PRESS RELEASE: Glasgow Caledonian University (GCU) has recently become the first Scottish organisation to implement Dynamic Demand, equipping its award-winning Saltire Centre – a futuristic, five storey building which is the focus of learning and student services – with the technology. Demand side technologies such as this are transforming how we use and deliver energy, paving the way for Scotland’s decentralised, low carbon future.

As the University for the Common Good, GCU is committed to environmental sustainability. Its 20,000 students come from over 100 countries and a range of backgrounds to study in its city-centre based campus, which is being transformed by its Heart of the Campus development to provide the highest-quality learning environments for its students. GCU is continuing to build upon its credentials and awards for the sustainability of its campus, which is the first in Scotland to achieve EcoCampus Platinum status.

The technology was installed in early 2015, turning Air Handling Units throughout the building into “smart” devices which can adjust their energy use in real-time to help balance electricity supply and demand UK-wide, without any impact on students or staff.

This intelligent energy demand is helping to transform how we use and deliver energy, providing the demand-side flexibility we need to support a more decentralised, low carbon future.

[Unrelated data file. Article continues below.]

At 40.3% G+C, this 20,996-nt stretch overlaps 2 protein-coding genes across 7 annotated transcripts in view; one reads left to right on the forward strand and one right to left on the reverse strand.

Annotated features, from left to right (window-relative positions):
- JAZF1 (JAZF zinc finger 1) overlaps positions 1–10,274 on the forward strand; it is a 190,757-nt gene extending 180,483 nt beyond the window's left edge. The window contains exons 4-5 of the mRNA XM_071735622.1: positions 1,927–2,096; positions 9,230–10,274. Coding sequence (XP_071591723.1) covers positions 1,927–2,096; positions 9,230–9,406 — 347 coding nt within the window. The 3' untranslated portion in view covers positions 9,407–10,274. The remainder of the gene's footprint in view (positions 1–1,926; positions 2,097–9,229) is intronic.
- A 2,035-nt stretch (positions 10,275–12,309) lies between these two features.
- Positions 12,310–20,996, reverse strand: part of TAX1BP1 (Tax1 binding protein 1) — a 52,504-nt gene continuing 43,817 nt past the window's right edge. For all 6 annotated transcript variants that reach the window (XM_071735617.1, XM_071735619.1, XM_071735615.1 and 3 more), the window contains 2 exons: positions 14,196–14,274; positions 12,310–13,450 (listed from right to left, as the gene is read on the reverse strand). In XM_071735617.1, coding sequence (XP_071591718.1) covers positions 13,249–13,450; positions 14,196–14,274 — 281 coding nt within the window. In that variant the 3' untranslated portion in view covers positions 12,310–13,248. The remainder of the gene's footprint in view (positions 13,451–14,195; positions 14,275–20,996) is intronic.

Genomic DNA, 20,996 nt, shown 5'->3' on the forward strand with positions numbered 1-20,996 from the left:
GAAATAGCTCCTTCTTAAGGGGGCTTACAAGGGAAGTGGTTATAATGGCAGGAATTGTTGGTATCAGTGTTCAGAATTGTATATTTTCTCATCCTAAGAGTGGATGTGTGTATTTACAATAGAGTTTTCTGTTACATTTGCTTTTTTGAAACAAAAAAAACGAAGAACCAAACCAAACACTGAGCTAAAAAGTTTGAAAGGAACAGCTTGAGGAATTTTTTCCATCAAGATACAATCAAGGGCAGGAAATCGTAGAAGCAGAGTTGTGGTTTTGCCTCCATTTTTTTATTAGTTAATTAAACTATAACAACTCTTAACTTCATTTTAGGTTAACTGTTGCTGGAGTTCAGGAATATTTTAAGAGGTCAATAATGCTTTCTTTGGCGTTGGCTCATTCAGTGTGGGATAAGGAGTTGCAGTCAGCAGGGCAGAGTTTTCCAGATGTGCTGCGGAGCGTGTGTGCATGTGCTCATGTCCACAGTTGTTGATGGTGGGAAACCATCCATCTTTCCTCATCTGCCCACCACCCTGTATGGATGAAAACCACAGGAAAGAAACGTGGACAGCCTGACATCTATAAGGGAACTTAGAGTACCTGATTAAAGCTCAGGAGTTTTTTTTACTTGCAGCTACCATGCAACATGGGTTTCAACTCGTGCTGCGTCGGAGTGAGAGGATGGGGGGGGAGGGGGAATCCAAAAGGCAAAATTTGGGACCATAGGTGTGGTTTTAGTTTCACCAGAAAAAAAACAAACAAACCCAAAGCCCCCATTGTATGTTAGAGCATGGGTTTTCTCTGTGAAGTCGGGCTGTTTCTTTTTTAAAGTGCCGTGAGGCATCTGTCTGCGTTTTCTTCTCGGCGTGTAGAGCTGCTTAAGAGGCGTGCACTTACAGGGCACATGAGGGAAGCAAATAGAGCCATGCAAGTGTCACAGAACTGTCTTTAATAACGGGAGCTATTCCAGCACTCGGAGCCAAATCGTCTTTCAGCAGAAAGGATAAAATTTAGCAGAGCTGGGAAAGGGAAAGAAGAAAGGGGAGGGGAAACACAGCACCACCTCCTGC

The Saltire Centre alone is providing around 100kw of flexible capacity and a further three buildings are expected to bring this up to 300kw following a second phase of installations.

“Glasgow Caledonian University is enormously proud of the progress we have made in sustainability but we want to go further. Dynamic Demand enables us to play an active role in decarbonising the UK’s energy system by providing the flexibility in demand which is essential to support greater use of renewables.”

Kenny Allen, Estates Manager, Glasgow Caledonian University

“Demand Side Response is proof that sustainability doesn’t have to come at the price of productivity. Our technology is invisible to businesses but invaluable to National Grid, so students and staff across GCU’s campus can go about their business while the flexible energy demand from their buildings helps build a cleaner, cheaper and more secure energy future for the UK. As the first organisation in Scotland to implement Dynamic Demand, GCU is blazing a trail in intelligent demand response and we hope more Scottish businesses will follow suit.”

Ged Holmes, Commercial Director, Open Energi